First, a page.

A Note from Quaver: The Question of Quality

by Abby @ Quaver on October 10, 2011

in Quaver's Notes

Quaver is back with this week’s Note – On Quality . . .

A number of months ago I was invited to do some Quavering at a rock concert.

I was very excited, even exhilarated you might say, being a lover of all kinds of music. There were loads of noticeably “cool kids” there, and as the first band came onto the stage I felt that pre-show adrenalin buzz I love!

Then it happened.

I heard sounds I’ve never before heard defined as “music.”

Yes, for the first time I was exposed to Screamo – a type of heavy rock music where the lead singer screams into the microphone. As I listened, questions came flooding into my brain:

  1. Had the singer swallowed an Armadillo and decided the best way to free himself of this obstruction was to clear his throat as part of the first song?
  2. Was the lead singer receiving an ‘on stage’ leg amputation? (This theory went unconfirmed as I couldn’t see his lower half from the back of the venue.)
  3. Should I call the paramedics? This boy sounded in need of immediate medial attention.

As I reached for my phone to execute option 3, assuming everyone there would be doing the same thing, I realized I was the only one concerned. People were really into it, and this was not an accident, an asthma attack or an audition to create sound effects for an upcoming horror film. This was music that the crowd really loved!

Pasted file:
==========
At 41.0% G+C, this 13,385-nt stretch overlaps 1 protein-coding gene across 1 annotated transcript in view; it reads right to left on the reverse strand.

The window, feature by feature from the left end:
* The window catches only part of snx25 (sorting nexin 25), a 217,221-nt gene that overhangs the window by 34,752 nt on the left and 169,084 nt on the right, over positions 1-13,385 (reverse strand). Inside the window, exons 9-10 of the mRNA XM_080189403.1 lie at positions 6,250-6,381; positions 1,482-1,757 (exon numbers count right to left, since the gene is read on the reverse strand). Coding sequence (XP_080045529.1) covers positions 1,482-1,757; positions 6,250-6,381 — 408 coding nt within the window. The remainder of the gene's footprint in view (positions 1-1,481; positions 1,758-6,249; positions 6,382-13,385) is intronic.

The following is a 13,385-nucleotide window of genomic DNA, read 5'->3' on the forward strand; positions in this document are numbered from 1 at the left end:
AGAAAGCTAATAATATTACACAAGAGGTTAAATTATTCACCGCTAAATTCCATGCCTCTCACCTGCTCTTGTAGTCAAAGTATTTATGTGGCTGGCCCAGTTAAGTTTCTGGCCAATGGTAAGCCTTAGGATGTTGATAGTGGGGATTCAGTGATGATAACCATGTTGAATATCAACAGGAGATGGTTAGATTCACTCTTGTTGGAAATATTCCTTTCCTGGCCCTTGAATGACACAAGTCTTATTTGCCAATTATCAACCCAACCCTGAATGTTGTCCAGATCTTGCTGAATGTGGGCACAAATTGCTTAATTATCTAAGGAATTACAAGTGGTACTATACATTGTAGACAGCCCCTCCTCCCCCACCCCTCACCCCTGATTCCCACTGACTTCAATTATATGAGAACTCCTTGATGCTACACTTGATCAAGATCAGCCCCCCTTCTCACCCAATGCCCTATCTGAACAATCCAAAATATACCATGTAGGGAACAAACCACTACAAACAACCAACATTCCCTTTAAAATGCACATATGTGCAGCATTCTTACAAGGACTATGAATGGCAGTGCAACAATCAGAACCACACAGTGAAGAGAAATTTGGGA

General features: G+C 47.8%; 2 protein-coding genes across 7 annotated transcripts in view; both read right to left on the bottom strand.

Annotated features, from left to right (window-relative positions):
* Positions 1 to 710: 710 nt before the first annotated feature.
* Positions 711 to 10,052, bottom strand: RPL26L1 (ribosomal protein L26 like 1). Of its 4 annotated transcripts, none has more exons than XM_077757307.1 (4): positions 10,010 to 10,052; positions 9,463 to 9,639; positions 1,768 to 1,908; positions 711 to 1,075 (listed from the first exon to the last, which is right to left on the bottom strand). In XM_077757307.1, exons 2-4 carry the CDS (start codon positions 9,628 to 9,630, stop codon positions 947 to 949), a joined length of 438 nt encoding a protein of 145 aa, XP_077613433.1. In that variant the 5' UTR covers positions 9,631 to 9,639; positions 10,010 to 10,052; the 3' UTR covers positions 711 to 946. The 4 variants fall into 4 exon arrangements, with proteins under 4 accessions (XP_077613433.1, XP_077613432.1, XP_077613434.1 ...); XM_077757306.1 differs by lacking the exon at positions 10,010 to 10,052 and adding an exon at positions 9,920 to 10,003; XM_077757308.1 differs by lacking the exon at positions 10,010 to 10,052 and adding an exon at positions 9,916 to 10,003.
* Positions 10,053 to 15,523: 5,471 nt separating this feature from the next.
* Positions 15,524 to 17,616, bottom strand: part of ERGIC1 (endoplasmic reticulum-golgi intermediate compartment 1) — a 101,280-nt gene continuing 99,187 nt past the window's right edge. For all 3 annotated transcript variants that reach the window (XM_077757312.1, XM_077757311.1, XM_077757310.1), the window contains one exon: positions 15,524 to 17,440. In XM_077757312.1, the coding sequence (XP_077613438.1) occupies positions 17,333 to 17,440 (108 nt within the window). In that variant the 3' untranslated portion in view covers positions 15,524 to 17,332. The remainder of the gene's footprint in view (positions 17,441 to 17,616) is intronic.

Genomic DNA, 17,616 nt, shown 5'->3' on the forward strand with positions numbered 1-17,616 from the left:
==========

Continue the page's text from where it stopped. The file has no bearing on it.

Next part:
Then the dancing started! 100 young students started running around the room in a circle and crashing into each other. Yes. Believe it friends. It may be a stretch to call it “dancing,” but they seemed to deliberately run in a non-athletic kind of way. Think John Cleese meets Russell Brand chasing a goat in a circle and you have a pretty good picture of what I was seeing.

I wanted to join in, but it was the sort of thing I got told off for when I was young, so I refrained. My instinct – because I had never encountered it before – was to write off this new music as wrong, bad, or horrid – but in fact it was really well played, well performed, and moved people to dance/run in a circle of pure joy.

This mistrust of new music has happened throughout time – Stravinsky, Beethoven, Miles Davis, Shoenberg to name but a few. Most of these people were hated, condemned, written off. Now these same musicians are hailed as geniuses.

All this begs the question –

Is there such a thing as BAD music?

Clearly there can be bad, crude, or offensive lyrics, but when the words are removed and the music remains . .  . can it be truly qualified as bad? And what makes music of all veins worthwhile? What qualities mark good music across the wide board of genre and taste?

Next time you want to write off music as bad, take another listen; there may be more in it than you think.

Tell us about a time you’ve done a double-take when considering music you thought horrid at first listen?

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